St. Gabriel denies another rezoning request

Andrew Green
The near 700 acres of land in the Apex Oil rezoning request are outlined.

St. Gabriel City Council unanimously voted against allowing a chemical company from expanding into the city limits at their monthly meeting held Thursday, July 20.

The council denied a request from CSRS, Inc. representing Apex Oil to rezone three parcels of undeveloped land, totaling about 685 acres from residential zoning (R1) to light industrial (M1).

St. Gabriel residents packed the council chamber again this year in complete opposition to the company’s rezoning request that had already been denied by the city’s Planning and Zoning Committee.

In March, St. Gabriel residents packed the civic center at a Department of Environmental Quality public hearing to voice their opposition of a rezoning request from St. Gabriel company Adsorbent Solutions (ADSO).  Many claimed the company was not transparent and was the major source of foul odors and cancer-causing chemicals.  St. Gabriel City Council then officially denied the rezoning and variance request from ADSO in their April meeting.

Marcy Hardy, whose property is about a half-mile from the proposed Apex property, believes that if the rezoning request had been approved, there would be a major increase in truck traffic, since the proposed property owned by Apex Oil can only be reached by a two-lane road through residential areas.  “This would diminish the quality of life of residents,” said Hardy.  “Neighbors have relied on the residential zoning of this area for the last nineteen years before making a decision about their own property.”  

According to Hardy, the company then requested the rezoning to be considered a business industrial park (BIP) zone instead of M1.  Residents noted that the city already has a business industrial park that is not being used to its full potential as is.  The company did not clearly discuss what exactly the possible rezoned area would have been used for.  

“How can you consider rezoning an area when you don’t have a clue as to what will be placed within that area?” asked Terri Frazier, another St. Gabriel resident in opposition.  “Or whether or not it would impose a potential threat or inconvenience to others?”  Frazier cited possible noise pollutants or air pollutants (odors) that could directly affect the quality of life for surrounding residents.

“Some things you just can’t put a value on,” added Frazier.  “The wealth of a city should not always be based on how much money a city makes, but the happiness and, by all means, the well being of the citizens.”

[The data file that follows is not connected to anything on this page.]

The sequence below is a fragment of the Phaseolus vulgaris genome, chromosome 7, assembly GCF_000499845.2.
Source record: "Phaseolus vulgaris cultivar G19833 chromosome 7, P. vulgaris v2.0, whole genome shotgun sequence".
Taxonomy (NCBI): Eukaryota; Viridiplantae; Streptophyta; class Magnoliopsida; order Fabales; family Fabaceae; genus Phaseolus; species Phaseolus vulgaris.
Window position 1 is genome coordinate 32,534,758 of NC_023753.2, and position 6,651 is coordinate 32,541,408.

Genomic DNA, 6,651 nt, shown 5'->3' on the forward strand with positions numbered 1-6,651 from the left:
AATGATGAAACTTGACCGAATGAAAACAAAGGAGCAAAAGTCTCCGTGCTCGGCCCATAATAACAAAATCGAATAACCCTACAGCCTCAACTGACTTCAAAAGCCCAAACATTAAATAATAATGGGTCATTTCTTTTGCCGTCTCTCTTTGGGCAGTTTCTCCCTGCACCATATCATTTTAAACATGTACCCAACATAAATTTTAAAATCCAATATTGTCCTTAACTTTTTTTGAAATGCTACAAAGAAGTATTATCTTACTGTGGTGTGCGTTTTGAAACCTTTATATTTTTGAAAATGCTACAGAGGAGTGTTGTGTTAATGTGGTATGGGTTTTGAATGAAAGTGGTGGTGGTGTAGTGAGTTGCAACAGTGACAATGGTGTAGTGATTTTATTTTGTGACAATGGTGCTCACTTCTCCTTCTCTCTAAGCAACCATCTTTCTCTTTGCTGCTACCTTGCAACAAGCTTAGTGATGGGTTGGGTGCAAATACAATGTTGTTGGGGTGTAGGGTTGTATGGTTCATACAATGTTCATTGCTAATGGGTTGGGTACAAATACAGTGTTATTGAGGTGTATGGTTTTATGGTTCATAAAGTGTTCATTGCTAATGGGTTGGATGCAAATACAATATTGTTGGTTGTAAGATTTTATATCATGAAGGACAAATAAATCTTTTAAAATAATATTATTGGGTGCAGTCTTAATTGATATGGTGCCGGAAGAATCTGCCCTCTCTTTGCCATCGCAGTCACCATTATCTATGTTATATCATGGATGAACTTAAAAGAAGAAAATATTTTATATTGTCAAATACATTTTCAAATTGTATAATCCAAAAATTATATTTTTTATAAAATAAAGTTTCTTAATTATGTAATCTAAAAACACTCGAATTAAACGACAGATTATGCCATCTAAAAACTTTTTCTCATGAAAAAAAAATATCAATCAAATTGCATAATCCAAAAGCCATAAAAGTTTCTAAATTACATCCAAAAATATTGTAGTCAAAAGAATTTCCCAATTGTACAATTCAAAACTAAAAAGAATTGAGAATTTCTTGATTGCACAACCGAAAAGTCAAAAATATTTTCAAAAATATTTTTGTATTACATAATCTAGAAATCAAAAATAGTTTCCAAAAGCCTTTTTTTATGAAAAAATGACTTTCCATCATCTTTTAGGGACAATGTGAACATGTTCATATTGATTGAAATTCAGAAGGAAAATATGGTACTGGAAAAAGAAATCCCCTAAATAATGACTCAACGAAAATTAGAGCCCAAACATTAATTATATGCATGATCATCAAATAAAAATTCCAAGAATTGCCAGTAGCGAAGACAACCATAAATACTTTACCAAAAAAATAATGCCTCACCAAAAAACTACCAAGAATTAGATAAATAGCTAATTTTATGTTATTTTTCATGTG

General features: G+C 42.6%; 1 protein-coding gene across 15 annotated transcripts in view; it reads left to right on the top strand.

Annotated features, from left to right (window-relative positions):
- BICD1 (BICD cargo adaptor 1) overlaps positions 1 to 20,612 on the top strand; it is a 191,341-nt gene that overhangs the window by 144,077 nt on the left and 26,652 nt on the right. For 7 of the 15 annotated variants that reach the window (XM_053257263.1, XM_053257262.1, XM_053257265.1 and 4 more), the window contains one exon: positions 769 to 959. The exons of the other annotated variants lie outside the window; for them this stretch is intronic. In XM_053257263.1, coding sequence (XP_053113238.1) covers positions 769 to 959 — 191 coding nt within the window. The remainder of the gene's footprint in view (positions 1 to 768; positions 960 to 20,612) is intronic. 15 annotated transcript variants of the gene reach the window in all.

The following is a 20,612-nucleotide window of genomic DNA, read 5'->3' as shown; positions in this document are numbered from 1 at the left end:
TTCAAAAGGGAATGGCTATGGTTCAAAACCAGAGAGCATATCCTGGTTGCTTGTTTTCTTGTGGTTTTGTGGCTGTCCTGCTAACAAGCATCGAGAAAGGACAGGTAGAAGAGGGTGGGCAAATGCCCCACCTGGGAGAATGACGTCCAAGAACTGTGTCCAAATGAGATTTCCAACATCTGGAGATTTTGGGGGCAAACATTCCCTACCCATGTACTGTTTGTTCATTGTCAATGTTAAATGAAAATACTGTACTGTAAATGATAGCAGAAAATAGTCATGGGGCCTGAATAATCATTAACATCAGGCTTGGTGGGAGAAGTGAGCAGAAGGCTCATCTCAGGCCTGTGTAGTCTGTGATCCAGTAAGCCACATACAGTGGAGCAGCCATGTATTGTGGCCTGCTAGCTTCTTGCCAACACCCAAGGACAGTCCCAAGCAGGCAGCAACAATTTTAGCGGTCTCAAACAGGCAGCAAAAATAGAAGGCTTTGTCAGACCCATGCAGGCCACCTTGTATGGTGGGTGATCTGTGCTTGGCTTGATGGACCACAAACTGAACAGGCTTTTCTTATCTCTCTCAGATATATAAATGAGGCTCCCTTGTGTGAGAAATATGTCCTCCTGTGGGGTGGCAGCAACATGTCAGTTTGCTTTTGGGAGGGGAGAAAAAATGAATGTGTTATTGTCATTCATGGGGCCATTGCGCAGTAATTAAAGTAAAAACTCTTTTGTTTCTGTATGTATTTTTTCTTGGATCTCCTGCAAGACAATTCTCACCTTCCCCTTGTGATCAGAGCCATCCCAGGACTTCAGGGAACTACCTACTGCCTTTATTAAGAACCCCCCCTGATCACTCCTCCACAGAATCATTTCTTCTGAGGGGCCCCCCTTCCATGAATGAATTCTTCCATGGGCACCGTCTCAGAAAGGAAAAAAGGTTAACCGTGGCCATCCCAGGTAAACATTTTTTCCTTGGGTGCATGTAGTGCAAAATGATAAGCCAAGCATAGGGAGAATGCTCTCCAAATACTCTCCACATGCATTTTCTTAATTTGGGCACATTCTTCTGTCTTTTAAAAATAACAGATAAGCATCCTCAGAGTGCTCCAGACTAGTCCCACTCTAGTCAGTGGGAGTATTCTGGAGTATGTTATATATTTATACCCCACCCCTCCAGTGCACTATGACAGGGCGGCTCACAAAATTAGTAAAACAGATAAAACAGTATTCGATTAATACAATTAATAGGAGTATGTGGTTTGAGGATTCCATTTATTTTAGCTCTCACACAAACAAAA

Some citizens argued that the city would benefit from the addition of more residents, and not industry.  Chris Gaudet, who used to own a drug store in St. Gabriel, said he had to sell his business because there was not enough people in the area to support it.

“What the community needs is people,” said Gaudet.  “We don’t need more industry in St. Gabriel.  This community needs a lot of things, but what it doesn’t need is an industrial park.  We need more homes.”

Taylor Gravois, of CSRS representing Apex Oil, asked the city council for additional time before they made a decision.  He suggested the company hold more town meetings about the rezoning change in hopes of shedding some light on the change from M1 zoning to BIP (business industrial park).

“It’s obvious to me that the community is very passionate about what they believe in,” said Gravois.  “My ask to you (council) in lieu of the change to BIP, give us the opportunity to have some additional town hall meetings where we can address some of the concerns we heard tonight regarding traffic, drainage and air pollution.”

The council voted not to extend the talks any further and instead to vote on the request as is, which was unanimously denied.

THE ISSUE: St. Gabriel City Council have, for the second time, denied a rezoning request for a major industry in the city limits.

LOCAL IMPACT: St. Gabriel residents have once again used their voice to speak out against changing zoning areas from residential to industrial for fear of it affecting their quality of life.  Now, residents are urging council members to push to build more homes in the city limits in an effort to bring in new businesses that directly benefit residents.